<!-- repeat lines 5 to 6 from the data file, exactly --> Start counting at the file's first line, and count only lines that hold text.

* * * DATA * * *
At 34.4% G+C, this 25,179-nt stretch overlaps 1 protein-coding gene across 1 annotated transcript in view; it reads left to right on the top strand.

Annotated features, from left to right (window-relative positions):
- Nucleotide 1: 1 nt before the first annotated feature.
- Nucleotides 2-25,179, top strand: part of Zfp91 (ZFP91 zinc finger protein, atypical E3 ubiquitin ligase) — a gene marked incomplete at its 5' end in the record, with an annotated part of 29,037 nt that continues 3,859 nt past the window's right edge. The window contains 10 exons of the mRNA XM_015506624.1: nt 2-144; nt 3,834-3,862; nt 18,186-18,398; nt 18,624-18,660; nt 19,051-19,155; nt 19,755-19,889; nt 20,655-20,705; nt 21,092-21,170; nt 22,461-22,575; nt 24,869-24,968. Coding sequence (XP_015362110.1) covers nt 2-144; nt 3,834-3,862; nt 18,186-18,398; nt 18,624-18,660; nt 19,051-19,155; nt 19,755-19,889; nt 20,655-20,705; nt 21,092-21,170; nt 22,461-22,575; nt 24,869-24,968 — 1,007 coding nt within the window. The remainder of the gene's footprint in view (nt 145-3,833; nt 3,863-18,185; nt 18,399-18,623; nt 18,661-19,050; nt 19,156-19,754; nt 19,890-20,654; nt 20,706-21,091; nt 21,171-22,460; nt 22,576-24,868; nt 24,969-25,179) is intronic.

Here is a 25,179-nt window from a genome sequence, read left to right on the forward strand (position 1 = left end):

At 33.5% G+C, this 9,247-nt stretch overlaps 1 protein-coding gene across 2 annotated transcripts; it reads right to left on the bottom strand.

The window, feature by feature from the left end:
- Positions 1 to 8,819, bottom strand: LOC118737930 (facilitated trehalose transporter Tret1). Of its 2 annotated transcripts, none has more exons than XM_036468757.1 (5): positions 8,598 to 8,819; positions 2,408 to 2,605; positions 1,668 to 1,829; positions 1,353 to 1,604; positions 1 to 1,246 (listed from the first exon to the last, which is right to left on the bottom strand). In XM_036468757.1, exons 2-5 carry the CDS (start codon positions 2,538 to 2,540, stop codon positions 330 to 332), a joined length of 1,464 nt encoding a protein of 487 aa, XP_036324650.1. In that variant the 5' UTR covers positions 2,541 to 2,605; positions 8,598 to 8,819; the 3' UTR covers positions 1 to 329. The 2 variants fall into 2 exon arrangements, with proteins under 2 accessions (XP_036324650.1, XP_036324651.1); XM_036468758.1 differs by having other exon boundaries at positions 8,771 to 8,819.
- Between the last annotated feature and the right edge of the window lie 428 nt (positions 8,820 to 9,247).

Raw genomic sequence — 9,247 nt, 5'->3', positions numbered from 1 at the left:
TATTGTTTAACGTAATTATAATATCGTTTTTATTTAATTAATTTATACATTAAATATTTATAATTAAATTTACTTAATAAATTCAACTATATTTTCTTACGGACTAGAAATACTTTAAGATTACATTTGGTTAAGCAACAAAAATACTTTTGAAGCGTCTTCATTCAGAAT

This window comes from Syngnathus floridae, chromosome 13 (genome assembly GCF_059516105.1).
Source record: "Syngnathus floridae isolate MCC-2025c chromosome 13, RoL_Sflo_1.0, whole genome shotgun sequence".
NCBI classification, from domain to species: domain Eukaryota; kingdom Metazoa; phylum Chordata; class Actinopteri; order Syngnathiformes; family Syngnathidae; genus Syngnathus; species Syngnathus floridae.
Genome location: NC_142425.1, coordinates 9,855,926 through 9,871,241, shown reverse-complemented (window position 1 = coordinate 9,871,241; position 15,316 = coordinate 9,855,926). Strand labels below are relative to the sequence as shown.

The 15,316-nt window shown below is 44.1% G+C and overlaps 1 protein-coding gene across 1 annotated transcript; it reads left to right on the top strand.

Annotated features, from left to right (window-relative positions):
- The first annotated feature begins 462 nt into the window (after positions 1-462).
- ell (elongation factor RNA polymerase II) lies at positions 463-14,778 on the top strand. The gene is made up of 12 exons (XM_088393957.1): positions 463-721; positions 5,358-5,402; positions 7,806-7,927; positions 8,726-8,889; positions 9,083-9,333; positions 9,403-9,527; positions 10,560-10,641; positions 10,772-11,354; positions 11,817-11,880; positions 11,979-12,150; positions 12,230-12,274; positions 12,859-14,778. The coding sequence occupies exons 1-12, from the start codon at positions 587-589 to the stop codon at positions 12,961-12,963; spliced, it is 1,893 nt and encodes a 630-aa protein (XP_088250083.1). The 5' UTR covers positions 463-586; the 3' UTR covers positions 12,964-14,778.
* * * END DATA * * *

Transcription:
Here is a 25,179-nt window from a genome sequence, read left to right on the forward strand (position 1 = left end):

At 33.5% G+C, this 9,247-nt stretch overlaps 1 protein-coding gene across 2 annotated transcripts; it reads right to left on the bottom strand.